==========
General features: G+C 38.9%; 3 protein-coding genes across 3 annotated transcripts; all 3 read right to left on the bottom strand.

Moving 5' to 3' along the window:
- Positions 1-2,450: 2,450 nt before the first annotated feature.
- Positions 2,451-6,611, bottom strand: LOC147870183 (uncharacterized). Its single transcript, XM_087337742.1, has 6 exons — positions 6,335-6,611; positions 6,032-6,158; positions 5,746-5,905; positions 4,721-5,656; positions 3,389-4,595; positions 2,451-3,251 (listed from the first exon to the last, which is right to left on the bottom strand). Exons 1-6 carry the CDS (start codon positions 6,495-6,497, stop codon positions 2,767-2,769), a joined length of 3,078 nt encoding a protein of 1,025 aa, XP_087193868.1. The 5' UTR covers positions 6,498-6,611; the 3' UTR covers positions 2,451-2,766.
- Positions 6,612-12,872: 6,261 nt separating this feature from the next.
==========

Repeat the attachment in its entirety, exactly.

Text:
General features: G+C 38.9%; 3 protein-coding genes across 3 annotated transcripts; all 3 read right to left on the bottom strand.

Moving 5' to 3' along the window:
- Positions 1-2,450: 2,450 nt before the first annotated feature.
- Positions 2,451-6,611, bottom strand: LOC147870183 (uncharacterized). Its single transcript, XM_087337742.1, has 6 exons — positions 6,335-6,611; positions 6,032-6,158; positions 5,746-5,905; positions 4,721-5,656; positions 3,389-4,595; positions 2,451-3,251 (listed from the first exon to the last, which is right to left on the bottom strand). Exons 1-6 carry the CDS (start codon positions 6,495-6,497, stop codon positions 2,767-2,769), a joined length of 3,078 nt encoding a protein of 1,025 aa, XP_087193868.1. The 5' UTR covers positions 6,498-6,611; the 3' UTR covers positions 2,451-2,766.
- Positions 6,612-12,872: 6,261 nt separating this feature from the next.